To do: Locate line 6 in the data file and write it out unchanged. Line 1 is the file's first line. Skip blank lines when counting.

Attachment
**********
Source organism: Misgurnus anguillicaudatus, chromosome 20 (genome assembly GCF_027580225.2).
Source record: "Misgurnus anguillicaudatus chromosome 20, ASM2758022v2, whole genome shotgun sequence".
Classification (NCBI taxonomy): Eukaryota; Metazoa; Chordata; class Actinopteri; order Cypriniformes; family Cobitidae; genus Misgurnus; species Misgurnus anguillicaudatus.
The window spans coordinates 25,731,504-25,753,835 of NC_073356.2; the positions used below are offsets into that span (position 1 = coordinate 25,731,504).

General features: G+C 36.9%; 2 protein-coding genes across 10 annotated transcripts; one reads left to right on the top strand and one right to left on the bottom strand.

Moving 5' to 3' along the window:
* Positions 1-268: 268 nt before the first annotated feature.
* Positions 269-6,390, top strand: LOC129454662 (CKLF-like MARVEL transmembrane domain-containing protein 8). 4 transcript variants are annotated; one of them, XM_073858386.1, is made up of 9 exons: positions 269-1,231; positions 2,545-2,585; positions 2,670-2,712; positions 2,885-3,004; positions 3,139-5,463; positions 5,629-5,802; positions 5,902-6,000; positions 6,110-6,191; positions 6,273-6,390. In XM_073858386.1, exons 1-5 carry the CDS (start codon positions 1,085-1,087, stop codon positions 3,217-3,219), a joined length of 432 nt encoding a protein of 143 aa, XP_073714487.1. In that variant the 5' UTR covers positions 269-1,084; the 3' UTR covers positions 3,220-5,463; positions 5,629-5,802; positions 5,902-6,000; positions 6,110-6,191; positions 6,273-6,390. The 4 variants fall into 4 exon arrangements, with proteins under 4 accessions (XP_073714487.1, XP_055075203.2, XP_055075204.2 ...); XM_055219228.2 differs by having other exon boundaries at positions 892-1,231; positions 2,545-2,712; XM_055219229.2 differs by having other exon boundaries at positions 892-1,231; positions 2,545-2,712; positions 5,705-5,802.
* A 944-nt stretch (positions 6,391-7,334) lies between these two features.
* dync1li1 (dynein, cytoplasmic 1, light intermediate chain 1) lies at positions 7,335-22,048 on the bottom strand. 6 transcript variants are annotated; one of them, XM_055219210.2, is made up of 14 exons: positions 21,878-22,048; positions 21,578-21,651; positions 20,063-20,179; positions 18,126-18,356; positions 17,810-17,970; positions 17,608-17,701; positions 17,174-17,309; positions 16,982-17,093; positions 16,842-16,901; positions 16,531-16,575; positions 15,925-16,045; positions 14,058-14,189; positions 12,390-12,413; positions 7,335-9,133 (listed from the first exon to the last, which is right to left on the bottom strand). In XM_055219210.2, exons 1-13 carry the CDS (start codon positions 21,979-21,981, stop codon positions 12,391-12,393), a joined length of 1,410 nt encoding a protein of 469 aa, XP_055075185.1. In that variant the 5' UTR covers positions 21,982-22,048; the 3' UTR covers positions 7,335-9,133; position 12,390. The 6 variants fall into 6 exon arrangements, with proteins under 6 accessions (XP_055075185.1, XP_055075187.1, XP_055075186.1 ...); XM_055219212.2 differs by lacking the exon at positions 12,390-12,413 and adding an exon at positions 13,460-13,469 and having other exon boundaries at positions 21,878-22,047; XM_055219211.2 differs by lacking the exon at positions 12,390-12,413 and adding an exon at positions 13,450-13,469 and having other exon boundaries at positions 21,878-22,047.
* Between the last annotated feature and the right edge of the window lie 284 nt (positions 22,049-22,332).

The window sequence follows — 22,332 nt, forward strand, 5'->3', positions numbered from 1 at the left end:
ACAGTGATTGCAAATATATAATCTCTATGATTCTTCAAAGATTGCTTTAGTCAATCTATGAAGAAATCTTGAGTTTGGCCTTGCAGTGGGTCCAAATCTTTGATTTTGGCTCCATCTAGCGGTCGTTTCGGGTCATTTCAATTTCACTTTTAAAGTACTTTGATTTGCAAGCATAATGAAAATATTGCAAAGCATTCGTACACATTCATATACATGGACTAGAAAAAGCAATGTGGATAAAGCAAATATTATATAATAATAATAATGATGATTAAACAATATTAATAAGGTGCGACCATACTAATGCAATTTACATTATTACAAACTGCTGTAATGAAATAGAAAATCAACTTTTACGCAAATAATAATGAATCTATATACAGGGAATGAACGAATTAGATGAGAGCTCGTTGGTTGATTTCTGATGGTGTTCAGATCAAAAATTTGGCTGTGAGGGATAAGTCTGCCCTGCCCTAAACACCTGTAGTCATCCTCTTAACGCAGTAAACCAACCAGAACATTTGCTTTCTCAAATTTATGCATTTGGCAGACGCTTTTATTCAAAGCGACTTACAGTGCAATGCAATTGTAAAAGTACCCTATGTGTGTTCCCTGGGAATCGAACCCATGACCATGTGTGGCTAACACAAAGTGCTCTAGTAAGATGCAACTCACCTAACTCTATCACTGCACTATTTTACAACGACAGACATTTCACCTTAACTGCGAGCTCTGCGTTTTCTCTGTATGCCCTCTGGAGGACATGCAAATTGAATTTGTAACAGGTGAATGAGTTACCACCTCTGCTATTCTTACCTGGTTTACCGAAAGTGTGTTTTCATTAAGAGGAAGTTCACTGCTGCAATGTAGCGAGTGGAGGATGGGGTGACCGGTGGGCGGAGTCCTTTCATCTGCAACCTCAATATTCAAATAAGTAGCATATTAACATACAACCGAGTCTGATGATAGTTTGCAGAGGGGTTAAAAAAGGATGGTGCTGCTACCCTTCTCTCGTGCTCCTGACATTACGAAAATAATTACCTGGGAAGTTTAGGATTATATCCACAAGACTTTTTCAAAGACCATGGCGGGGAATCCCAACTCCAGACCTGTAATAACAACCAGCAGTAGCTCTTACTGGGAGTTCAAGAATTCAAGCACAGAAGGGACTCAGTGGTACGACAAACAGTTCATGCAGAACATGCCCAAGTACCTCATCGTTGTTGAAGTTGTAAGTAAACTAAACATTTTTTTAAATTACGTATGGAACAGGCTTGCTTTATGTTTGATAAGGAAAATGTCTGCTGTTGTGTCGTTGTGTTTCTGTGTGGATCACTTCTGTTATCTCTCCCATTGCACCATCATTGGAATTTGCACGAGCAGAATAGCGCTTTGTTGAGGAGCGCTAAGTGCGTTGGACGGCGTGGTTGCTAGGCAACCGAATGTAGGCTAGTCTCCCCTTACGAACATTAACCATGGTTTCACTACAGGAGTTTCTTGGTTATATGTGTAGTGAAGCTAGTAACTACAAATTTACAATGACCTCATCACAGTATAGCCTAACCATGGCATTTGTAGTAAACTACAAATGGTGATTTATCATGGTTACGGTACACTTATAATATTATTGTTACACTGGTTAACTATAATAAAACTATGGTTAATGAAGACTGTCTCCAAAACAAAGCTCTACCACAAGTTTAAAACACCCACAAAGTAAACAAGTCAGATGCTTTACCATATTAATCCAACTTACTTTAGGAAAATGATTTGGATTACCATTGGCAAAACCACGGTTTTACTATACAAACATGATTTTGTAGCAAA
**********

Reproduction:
Moving 5' to 3' along the window: